Post-Vietnam heroin use and injection by returning US veterans: clues to preventing injection today
Article first published online: 8 SEP 2003
Volume 98, Issue 8, pages 1053–1060, August 2003
How to Cite
Robins, L. N. and Slobodyan, S. (2003), Post-Vietnam heroin use and injection by returning US veterans: clues to preventing injection today. Addiction, 98: 1053–1060. doi: 10.1046/j.1360-0443.2003.00436.x
- Issue published online: 8 SEP 2003
- Article first published online: 8 SEP 2003
- Submitted 8 August 2002; initial review completed 5 November 2002; final version accepted 3 March 2003
Aims To seek clues in the Vietnam study of 30 years ago that might shed light on which previous users of heroin are at special risk of relapsing and, among relapsers, to identify those likely to begin or return to injecting heroin.
Design To analyse information in military records and in two interviews given in the first 3 years after return from Vietnam to find predictors of post-Vietnam injection by soldiers who had used heroin while in Vietnam in 1970–71.
Participants A total of 374 Vietnam veterans who had used heroin while in Vietnam and had been interviewed twice since their return from Vietnam.
Measurements Post-Vietnam heroin injection was determined in either of two post-Vietnam interviews. Possible predictors came from interviews and military records and describe pre-Service and in-Vietnam status and behavior. Included are region of residence, race, antisocial behavior, type and level of drug use and association with illicit drug users. Possible post-Vietnam correlates of heroin injection were no job or school enrollment, alcohol problems, depression, absent or transient marriage, association with illicit drug users and other Vietnam veterans.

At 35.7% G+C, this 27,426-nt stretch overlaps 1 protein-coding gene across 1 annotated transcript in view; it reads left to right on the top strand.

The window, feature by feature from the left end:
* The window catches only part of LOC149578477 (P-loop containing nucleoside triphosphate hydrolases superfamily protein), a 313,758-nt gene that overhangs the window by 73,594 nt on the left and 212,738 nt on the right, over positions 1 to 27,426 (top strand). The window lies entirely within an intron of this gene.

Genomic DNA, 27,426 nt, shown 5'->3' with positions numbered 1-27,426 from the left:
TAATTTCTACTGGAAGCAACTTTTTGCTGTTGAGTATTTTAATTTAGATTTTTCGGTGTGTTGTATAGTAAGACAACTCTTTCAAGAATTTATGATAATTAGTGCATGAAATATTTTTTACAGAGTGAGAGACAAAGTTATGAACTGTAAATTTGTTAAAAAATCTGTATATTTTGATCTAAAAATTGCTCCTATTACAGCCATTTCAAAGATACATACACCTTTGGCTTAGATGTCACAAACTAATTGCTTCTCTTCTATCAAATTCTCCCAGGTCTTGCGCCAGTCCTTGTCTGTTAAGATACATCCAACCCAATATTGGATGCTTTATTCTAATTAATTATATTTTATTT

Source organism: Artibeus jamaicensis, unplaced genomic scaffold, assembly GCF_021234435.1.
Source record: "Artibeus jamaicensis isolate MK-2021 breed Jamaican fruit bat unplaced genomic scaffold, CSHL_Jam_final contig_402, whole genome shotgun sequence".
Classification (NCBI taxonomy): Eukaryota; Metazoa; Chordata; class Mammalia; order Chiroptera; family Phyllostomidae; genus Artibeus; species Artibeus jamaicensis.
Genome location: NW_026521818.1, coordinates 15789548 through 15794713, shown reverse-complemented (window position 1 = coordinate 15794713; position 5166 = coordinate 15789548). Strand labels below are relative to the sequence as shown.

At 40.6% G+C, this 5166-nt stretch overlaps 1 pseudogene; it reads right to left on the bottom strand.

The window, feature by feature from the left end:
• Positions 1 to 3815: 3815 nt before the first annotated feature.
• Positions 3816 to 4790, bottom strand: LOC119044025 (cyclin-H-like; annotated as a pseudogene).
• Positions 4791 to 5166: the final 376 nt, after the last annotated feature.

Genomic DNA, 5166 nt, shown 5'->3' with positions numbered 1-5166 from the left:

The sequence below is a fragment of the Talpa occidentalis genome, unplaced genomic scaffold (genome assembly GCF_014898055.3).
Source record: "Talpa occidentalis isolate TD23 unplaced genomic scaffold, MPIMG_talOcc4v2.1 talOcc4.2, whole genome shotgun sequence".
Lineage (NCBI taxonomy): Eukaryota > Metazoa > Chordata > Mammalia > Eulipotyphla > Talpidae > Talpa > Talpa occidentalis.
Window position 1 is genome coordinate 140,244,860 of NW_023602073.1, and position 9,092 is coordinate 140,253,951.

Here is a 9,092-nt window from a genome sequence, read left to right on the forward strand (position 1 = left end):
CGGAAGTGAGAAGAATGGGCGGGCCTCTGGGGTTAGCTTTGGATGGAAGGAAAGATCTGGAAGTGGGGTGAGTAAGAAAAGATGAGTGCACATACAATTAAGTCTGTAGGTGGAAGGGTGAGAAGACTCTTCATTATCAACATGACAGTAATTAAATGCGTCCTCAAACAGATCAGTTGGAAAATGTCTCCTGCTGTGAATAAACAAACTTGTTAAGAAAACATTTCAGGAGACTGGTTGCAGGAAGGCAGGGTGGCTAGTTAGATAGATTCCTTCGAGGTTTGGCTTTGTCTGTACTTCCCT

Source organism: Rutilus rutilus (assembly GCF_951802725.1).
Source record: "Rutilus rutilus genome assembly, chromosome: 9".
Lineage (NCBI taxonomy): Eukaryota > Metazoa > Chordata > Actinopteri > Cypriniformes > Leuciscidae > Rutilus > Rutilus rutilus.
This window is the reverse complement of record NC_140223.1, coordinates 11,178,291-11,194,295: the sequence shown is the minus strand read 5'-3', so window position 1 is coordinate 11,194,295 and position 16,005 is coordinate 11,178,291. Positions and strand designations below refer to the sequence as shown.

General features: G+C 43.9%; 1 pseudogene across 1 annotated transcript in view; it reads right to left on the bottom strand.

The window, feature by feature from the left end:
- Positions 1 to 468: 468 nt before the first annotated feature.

Findings Only a minority of those who used heroin in Vietnam had ever injected it there. Most smoked or snorted it. After their return, most of the men who had used heroin in Vietnam used it very occasionally or not at all. Among those who did use heroin more than five times after their return, most had tried injecting it. Significant predictors of post-Vietnam injection included living on the east or west coast, deviant behavior both before and in Vietnam, opiate use before Vietnam, serious involvement with heroin in Vietnam, use of non-opiate drugs before and in Vietnam, and associating with drug users before Service. The variables that increased significantly the probability of injection among men who relapsed to heroin use after return to the United States were living on the east or west coast and having a history of using non-opiate illegal drugs before they entered Service. Blacks who returned to heroin use after return were less likely to inject than were non-blacks.
Conclusions These results suggest that a high-risk group for intervention to prevent future injection would consist of people with a history of past heroin use who are currently either in remission or using without injection and who reside on either coast, have a history of antisocial behavior and have used a variety of illicit drugs other than heroin.